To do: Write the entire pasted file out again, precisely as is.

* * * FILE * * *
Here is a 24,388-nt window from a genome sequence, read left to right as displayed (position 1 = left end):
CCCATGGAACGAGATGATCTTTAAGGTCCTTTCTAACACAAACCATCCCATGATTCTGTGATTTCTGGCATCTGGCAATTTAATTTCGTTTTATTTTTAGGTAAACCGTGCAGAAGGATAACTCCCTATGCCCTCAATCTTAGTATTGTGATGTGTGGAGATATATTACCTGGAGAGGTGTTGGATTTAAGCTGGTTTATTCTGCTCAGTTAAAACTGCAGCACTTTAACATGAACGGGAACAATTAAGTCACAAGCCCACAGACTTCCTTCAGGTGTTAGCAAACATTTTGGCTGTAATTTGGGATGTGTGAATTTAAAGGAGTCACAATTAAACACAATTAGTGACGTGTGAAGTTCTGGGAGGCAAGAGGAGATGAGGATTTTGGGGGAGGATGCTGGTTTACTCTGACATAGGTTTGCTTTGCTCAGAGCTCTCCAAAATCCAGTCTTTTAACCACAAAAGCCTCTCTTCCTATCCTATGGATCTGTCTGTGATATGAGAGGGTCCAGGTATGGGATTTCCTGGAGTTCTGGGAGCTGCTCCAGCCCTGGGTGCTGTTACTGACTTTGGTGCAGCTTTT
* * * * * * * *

Here is a 24,388-nt window from a genome sequence, read left to right as displayed (position 1 = left end):
CCCATGGAACGAGATGATCTTTAAGGTCCTTTCTAACACAAACCATCCCATGATTCTGTGATTTCTGGCATCTGGCAATTTAATTTCGTTTTATTTTTAGGTAAACCGTGCAGAAGGATAACTCCCTATGCCCTCAATCTTAGTATTGTGATGTGTGGAGATATATTACCTGGAGAGGTGTTGGATTTAAGCTGGTTTATTCTGCTCAGTTAAAACTGCAGCACTTTAACATGAACGGGAACAATTAAGTCACAAGCCCACAGACTTCCTTCAGGTGTTAGCAAACATTTTGGCTGTAATTTGGGATGTGTGAATTTAAAGGAGTCACAATTAAACACAATTAGTGACGTGTGAAGTTCTGGGAGGCAAGAGGAGATGAGGATTTTGGGGGAGGATGCTGGTTTACTCTGACATAGGTTTGCTTTGCTCAGAGCTCTCCAAAATCCAGTCTTTTAACCACAAAAGCCTCTCTTCCTATCCTATGGATCTGTCTGTGATATGAGAGGGTCCAGGTATGGGATTTCCTGGAGTTCTGGGAGCTGCTCCAGCCCTGGGTGCTGTTACTGACTTTGGTGCAGCTTTT